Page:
Last week, the yield spread between 2- and 30-year Treasuries reached 342 basis points, its widest on a closing basis since August 2011 and yields on benchmark 10-year Treasury bonds rose over 10 basis points, touching 2.74% Thursday before dropping back to 2.63%. Yields were on the rise again Monday, closing at 2.67%, indicating that concerns linger about rising interest rates.
Supporting that notion are inflows data that indicate investors have been turning to short-duration bond ETFs as a way of coping with rising rates. High-yield corporate bond ETFs, which usually have shorter durations than government bond funds, hauled in $2.6 billion in assets last month, according to inflows data from BlackRock. [Treasury ETFs Soften on Jobless Claims]
Further cementing short-duration ETFs as the place to be in the fixed income universe are this year’s two most popular bond funds. The Vanguard Short-Term Bond ETF (NYSEArca: BSV) and the PowerShares Senior Loan Portfolio (NYSEArca: BKLN) are the only bond ETFs on the list of this year’s top-10 asset-gathering ETFs. Conversely, four bond funds are on the list of 10 worst outflows. [Short Duration High-Yield Bond ETFs in Sweet Spot]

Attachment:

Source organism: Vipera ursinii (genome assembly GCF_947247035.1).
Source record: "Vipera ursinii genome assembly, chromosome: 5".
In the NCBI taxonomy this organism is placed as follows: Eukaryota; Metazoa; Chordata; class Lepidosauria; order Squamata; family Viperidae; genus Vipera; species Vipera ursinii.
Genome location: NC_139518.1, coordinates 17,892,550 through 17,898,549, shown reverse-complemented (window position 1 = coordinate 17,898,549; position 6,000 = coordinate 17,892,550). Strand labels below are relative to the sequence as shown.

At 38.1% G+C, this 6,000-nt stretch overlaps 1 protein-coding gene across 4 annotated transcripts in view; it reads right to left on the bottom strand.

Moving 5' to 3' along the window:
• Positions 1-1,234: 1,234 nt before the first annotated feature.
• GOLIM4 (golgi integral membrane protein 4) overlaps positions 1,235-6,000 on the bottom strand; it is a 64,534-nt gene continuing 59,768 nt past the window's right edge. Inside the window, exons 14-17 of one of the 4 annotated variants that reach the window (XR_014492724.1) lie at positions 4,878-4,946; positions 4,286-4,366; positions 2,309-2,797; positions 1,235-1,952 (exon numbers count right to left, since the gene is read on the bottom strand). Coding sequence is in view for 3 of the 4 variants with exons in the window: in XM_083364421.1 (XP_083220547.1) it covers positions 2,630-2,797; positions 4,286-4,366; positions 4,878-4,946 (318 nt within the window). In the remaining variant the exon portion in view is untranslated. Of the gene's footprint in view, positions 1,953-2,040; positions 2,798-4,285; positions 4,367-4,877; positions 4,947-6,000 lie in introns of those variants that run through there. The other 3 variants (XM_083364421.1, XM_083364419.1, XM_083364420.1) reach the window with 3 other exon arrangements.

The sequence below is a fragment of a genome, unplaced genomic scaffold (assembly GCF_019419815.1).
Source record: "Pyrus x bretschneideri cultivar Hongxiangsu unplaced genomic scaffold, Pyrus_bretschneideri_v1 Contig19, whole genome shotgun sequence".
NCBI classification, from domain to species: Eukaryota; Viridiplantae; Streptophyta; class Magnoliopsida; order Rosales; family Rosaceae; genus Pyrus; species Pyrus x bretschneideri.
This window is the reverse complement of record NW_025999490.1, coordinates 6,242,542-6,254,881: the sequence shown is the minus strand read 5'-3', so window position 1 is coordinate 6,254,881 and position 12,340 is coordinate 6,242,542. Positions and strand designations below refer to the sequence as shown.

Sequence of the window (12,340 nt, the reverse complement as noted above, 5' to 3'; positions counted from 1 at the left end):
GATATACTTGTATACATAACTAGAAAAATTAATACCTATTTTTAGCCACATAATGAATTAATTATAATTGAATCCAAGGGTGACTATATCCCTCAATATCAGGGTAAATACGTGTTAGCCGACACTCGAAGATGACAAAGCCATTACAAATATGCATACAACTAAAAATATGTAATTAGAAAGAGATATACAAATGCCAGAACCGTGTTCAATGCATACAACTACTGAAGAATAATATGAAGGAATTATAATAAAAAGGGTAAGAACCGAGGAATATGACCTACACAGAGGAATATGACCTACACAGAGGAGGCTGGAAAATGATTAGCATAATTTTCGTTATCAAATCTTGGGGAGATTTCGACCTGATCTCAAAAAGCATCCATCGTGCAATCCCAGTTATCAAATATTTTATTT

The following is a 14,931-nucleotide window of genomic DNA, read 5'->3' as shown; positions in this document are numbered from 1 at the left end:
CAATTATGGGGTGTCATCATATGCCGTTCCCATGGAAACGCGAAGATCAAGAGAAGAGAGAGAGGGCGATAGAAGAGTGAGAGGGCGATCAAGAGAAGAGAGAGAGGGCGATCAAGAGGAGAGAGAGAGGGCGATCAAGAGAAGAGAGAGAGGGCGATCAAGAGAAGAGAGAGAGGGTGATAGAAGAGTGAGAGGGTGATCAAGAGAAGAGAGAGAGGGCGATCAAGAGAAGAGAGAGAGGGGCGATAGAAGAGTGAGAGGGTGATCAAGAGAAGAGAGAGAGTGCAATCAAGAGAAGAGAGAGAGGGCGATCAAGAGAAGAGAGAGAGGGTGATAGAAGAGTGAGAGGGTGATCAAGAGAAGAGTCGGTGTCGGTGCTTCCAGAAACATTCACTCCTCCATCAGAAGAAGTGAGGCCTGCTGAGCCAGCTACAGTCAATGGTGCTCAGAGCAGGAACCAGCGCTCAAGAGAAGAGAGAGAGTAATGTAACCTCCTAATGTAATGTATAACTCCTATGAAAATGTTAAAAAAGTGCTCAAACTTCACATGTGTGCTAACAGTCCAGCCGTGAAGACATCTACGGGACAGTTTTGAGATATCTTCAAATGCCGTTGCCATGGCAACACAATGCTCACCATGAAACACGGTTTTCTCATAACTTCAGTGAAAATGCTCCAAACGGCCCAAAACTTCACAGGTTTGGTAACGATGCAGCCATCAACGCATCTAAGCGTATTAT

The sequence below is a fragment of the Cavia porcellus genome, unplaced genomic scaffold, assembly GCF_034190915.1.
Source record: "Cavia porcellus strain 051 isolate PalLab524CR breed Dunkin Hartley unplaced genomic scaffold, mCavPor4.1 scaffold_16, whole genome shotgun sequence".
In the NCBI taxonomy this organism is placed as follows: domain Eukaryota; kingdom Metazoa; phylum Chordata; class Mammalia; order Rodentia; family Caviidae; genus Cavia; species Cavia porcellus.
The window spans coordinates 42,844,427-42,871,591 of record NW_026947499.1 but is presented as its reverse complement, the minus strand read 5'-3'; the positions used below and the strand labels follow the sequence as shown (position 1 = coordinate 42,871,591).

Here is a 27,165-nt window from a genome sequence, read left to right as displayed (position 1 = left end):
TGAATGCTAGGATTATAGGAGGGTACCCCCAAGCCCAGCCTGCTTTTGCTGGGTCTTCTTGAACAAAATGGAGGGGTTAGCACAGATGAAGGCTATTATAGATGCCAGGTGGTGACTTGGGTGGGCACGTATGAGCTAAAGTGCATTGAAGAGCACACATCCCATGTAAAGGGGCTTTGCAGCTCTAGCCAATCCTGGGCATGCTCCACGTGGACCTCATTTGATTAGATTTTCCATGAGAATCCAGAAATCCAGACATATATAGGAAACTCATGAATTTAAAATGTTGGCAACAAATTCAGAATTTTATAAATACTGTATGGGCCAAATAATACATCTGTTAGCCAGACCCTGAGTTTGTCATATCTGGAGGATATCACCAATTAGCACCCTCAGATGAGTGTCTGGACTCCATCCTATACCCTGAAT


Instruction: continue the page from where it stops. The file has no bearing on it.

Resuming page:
As of the end of July, BSV had taken in $3.69 billion this year while BKLN, the first ETF offering exposure to senior loans, had attracted $3.49 billion. Duration is the measure of a bond’s sensitivity to interest rate increases and both funds fit the bill as “low duration” plays. BSV has an average duration of 2.7%, meaning the fund should fall 2.7% if interest rates rise 1%.
A combined 88% of BKLN’s 131 holdings are rated BB or B on the Standard & Poor’s ratings scale, indicating BKLN qualifies as a high-yield bond fund. Although there is credit risk associated with junk bonds, investors favored high-yield loans as Treasury yields rose in June. Loans do provide some buffer against rising rates, but in exchange for that protection, investors must accept credit risk. [Bank Loan or Junk Bond ETFs for Yield]